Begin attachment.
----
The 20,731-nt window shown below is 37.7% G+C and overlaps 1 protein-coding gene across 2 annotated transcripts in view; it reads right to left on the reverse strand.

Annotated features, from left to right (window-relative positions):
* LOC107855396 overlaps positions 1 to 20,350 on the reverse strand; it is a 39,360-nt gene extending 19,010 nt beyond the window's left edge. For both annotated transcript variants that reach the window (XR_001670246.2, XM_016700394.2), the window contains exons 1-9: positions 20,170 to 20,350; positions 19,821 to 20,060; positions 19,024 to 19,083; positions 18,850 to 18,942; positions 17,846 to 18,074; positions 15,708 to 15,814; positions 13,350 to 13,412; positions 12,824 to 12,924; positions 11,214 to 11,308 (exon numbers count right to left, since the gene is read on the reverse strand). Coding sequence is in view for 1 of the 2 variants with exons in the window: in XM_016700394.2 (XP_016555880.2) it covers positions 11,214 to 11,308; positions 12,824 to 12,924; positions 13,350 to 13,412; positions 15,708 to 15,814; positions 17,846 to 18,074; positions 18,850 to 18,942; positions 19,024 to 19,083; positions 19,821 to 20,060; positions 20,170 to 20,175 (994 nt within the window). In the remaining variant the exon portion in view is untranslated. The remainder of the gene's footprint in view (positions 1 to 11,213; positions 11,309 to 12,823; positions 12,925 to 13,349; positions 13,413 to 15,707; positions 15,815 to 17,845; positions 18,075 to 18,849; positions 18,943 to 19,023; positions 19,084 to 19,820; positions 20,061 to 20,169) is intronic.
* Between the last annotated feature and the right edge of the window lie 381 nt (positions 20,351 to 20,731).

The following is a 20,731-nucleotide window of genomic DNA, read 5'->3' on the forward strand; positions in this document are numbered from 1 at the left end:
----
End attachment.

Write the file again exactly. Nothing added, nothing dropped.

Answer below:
The 20,731-nt window shown below is 37.7% G+C and overlaps 1 protein-coding gene across 2 annotated transcripts in view; it reads right to left on the reverse strand.

Annotated features, from left to right (window-relative positions):
* LOC107855396 overlaps positions 1 to 20,350 on the reverse strand; it is a 39,360-nt gene extending 19,010 nt beyond the window's left edge. For both annotated transcript variants that reach the window (XR_001670246.2, XM_016700394.2), the window contains exons 1-9: positions 20,170 to 20,350; positions 19,821 to 20,060; positions 19,024 to 19,083; positions 18,850 to 18,942; positions 17,846 to 18,074; positions 15,708 to 15,814; positions 13,350 to 13,412; positions 12,824 to 12,924; positions 11,214 to 11,308 (exon numbers count right to left, since the gene is read on the reverse strand). Coding sequence is in view for 1 of the 2 variants with exons in the window: in XM_016700394.2 (XP_016555880.2) it covers positions 11,214 to 11,308; positions 12,824 to 12,924; positions 13,350 to 13,412; positions 15,708 to 15,814; positions 17,846 to 18,074; positions 18,850 to 18,942; positions 19,024 to 19,083; positions 19,821 to 20,060; positions 20,170 to 20,175 (994 nt within the window). In the remaining variant the exon portion in view is untranslated. The remainder of the gene's footprint in view (positions 1 to 11,213; positions 11,309 to 12,823; positions 12,925 to 13,349; positions 13,413 to 15,707; positions 15,815 to 17,845; positions 18,075 to 18,849; positions 18,943 to 19,023; positions 19,084 to 19,820; positions 20,061 to 20,169) is intronic.
* Between the last annotated feature and the right edge of the window lie 381 nt (positions 20,351 to 20,731).

The following is a 20,731-nucleotide window of genomic DNA, read 5'->3' on the forward strand; positions in this document are numbered from 1 at the left end: